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TAMING

OF

THE SHREW.

INTRODUCTION.

SCENE I.

Before an Alehouse on a Heath.

Enter Hostess and SLY.

Sly. I'll pheese' you, in faith.
Host. A pair of stocks, you rogue!

Sly. Y'are a baggage; the Slies are no rogues ; Look in the chronicles, we came in with Richard Conqueror. Therefore, paucas pallabris,' ; let the world slide: Sessa! 3

Host. You will not pay for the glasses you have burst ?

Sly. No, not a denier : Go by, says Jeronimy: Go to thy cold bed, and warm thee. 4

3 Be quiet.

i Beat or knock. 2 Few words.

4 This line and the scrap of Spanish is used in burlesque from an old play called Hieronymo, or the Spanish Tragedy.

SC

Host. I know my remedy, I must go fetch the thirdborough.

[Exit, Sly. Third, or fourth, or fifth borough, I'll answer him by law: I'll not budge an inch, boy; let him come,

and kindly.
[Lies down on the ground, and falls asleep.

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Wind Horns. Enter a Lord from hunting, with

Huntsmen and Servants.

T C ABE A D T

F A A

Lord. Huntsman, I charge thee, tender well my

hounds: Brach Merriman,

the poor cur is emboss'd',
And couple Clowder with the deep-mouth'd brach.
Saw'st thou not, boy, how Silver made it good
At the hedge corner, in the coldest fault?
I would not lose the dog for twenty pound.

1 Hun. Why, Belman is as good as he, my lord;
He cried upon it at the merest loss,
And twice to-day pick'd out the dullest scent:
Trust me, I take him for the better dog.

Lord. Thou art a fool; if Echo were as fleet,
I would esteem him worth a dozen such.
But sup them well, and look unto them all;
To-morrow I intend to hunt again.

1 Hun. I will, my lord.
Lord. What's here? one dead, or drunk? See,

doth he breathe ?
2. Hun. He breathes, my lord : Were he not

warm'd with ale,
This were a bed but cold to sleep so soundly,
Lord. O monstrous beast! how like a swine he

lies! Grim death, how foul and loathsome is thine image! Sirs, I will practise on this drunken man.com What think you, if he were convey'd to bed, 5 An officer whose authority equals that of a constable. 6 Bitch,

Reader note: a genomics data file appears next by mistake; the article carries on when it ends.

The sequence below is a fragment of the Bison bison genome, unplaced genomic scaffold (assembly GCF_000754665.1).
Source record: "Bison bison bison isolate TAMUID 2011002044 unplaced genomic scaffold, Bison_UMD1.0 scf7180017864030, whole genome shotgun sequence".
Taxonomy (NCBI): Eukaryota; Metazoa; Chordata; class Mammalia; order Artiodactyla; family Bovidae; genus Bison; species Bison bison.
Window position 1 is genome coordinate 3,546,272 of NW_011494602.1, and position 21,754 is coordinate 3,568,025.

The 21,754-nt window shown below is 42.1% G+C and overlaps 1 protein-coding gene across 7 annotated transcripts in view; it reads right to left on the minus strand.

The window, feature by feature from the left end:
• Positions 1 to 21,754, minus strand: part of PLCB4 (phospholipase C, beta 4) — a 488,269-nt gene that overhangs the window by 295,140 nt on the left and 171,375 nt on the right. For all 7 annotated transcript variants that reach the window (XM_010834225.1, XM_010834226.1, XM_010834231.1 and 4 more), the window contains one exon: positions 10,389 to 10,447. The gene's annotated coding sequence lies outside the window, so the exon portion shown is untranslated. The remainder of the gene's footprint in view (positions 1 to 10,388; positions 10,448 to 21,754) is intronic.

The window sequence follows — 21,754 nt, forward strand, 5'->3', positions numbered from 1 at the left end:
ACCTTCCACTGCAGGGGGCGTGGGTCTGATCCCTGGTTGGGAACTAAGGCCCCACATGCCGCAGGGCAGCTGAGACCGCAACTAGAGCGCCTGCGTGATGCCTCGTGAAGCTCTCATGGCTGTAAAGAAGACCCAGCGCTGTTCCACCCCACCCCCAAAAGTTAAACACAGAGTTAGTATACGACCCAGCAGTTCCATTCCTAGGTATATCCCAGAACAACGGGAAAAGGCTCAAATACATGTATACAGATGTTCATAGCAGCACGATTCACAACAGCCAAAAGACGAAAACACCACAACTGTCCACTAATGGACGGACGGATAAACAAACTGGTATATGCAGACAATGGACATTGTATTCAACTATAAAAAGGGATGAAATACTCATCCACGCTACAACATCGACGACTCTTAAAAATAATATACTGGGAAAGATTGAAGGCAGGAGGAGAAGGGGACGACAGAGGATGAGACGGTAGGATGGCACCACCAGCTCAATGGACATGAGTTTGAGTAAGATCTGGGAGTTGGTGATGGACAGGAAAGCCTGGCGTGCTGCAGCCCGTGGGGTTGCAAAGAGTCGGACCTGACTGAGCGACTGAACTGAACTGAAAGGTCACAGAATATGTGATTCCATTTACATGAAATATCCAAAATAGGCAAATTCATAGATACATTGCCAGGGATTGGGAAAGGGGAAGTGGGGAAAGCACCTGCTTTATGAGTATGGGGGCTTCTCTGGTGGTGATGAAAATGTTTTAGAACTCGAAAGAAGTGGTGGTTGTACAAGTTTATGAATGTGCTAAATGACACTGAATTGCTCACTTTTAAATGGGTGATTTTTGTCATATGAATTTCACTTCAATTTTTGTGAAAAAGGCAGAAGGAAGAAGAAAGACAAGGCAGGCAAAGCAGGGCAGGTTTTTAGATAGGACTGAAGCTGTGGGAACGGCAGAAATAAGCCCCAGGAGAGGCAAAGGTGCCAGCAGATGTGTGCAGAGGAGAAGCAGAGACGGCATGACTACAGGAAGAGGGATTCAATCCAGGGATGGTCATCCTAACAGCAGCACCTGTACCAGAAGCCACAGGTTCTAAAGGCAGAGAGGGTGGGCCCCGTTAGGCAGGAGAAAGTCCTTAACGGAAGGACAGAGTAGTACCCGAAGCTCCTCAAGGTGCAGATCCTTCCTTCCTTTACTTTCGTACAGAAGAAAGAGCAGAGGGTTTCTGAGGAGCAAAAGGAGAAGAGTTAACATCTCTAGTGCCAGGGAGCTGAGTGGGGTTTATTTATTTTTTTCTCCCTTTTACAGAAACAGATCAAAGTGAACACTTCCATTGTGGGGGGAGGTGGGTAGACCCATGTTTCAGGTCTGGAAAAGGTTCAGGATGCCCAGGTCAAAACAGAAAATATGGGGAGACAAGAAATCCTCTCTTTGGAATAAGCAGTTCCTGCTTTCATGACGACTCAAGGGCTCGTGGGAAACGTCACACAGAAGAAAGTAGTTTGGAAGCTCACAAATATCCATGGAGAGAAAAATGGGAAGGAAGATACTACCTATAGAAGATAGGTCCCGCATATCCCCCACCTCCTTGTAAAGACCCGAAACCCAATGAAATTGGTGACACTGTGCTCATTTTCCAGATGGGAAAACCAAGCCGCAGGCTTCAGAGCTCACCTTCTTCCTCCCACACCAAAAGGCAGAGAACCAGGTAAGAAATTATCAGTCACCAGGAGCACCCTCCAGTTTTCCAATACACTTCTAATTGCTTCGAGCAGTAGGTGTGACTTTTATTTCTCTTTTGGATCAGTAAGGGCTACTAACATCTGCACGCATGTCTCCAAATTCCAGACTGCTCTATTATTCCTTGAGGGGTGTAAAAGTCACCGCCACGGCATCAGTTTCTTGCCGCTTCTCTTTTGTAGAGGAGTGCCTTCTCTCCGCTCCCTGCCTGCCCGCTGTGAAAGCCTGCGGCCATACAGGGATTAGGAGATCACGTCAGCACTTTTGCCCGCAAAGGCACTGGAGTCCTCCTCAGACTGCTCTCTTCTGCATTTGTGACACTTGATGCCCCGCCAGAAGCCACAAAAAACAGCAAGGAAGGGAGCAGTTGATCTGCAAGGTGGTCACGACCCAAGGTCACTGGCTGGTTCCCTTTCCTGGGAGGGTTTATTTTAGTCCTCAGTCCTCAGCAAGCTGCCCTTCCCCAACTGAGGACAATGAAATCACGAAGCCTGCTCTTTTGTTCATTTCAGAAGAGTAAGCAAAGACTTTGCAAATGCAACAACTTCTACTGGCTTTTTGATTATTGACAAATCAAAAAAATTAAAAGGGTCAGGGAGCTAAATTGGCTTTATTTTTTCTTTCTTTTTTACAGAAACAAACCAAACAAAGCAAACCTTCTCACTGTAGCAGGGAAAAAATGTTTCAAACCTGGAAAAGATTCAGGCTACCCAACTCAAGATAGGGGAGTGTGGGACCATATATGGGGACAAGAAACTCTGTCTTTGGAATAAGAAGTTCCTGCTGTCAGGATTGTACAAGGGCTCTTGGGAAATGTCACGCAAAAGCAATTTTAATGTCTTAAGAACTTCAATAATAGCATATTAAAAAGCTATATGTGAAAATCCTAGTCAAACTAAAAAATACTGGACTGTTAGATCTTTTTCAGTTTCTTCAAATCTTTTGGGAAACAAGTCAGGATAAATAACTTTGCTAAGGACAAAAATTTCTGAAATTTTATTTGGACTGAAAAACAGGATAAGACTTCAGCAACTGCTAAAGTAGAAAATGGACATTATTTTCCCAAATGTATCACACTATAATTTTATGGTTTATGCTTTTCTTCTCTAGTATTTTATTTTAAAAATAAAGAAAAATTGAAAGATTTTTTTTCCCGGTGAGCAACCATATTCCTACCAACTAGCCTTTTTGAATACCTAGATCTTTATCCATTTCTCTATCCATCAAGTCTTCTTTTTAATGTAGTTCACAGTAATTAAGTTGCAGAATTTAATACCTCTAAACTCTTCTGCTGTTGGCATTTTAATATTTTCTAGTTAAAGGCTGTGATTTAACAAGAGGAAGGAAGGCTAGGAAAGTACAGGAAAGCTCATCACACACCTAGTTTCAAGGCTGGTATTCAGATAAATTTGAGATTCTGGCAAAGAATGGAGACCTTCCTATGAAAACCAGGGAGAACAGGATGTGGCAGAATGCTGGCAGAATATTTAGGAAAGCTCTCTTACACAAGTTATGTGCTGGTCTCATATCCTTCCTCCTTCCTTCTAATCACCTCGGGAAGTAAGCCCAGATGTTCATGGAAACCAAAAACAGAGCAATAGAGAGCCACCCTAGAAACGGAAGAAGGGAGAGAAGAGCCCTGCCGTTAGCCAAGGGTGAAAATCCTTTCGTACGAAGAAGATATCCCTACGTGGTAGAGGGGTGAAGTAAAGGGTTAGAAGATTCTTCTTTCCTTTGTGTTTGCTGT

7 Strained.

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SCENE 1.]

THE SHREW.

269

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Wrapp'd in sweet clothes,' rings put upon his fingers,
A most delicious banquet by his bed,
And brave attendants near him when he wakes,
Would not the beggar then forget himself?

1 Hun. Believe me, lord, I think he cannot choose.
2 Hun. It would seem strange unto him when he

wak’d.
Lord. Even as a flattering dream, or worthless

fancy.
Then take him up, and manage well the jest :
Carry him gently to my fairest chamber,
And hang it round with all my wanton pictures :
Balm his foul head with warm distilled waters,
And burn sweet wood to make the lodging sweet :
Procure me musick ready when he wakes,
To make a dulcet and a heavenly sound ;
And if he chance to speak, be ready straight,
And, with a low submissive reverence,
Say, -- What is it your honour will command ?
Let one attend him with a silver bason,
Full of rose-water, and bestrew'd with flowers;
Another bear the ewer, the third a diaper,
And say, - Will't please your lordship cool your

hands?
Some one be ready with a costly suit,
And ask him what apparel he will wear ;
Another tell him of his hounds and horse,
And that his lady mourns at his disease :
Persuade him, that he hath been lunatick ;
And, when he says he is, say, that he dreams,
For he is nothing but a mighty lord.
This do, and do it kindly, gentle sirs;
It will be pastime passing excellent,
If it be husbanded with modesty.
| Hun. My lord, I warrant you, we'll play our

part,

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8 Moderation.

edo

Ac If

As he shall think, by our true diligence,
He is no less than what we say he is.

Lord. Take him up gently, and to bed with him ;
And each one to his office, when he wakes.

[Some bear out Sly. A trumpet sounds. Sirrah, go see what trumpet 'tis that sounds: -

[Exit Servant. Belike, some noble gentleman; that means, Travelling some journey, to repose him here.~

А. LE

Re-enter a Servant.

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How now? who is it?
Serv.

An it please your honour,
Players that offer service to your lordship

Lord. Bid them come near :

AL Te HE

WF

An

Enter Players.

Now, fellows, you are welcome.
1 Play. We thank your honour.
Lord. Do you intend to stay with me to-night?
2 Play. So please your lordship to accept our

duty.
Lord. With all my heart. This fellow I remem-

ber,
Since once he play'd a farmer's eldest son ;
'Twas where you woo'd the gentlewoman so well:
I have forgot your name; but, sure, that part
Was aptly

fitted, and naturally perform'd.
1 Play. I think, 'twas Soto that your honour

means.
Lord. 'Tis very true;-thou didst it excellent.-
Well, you are come to me in happy time;
The rather for I have some sport in hand,
Wherein your cunning can assist me much.,
There is a lord will hear you play to-night:
But I am doubtful of your modesties ;
Lest, over-eying of his odd behaviour,

Bid

To

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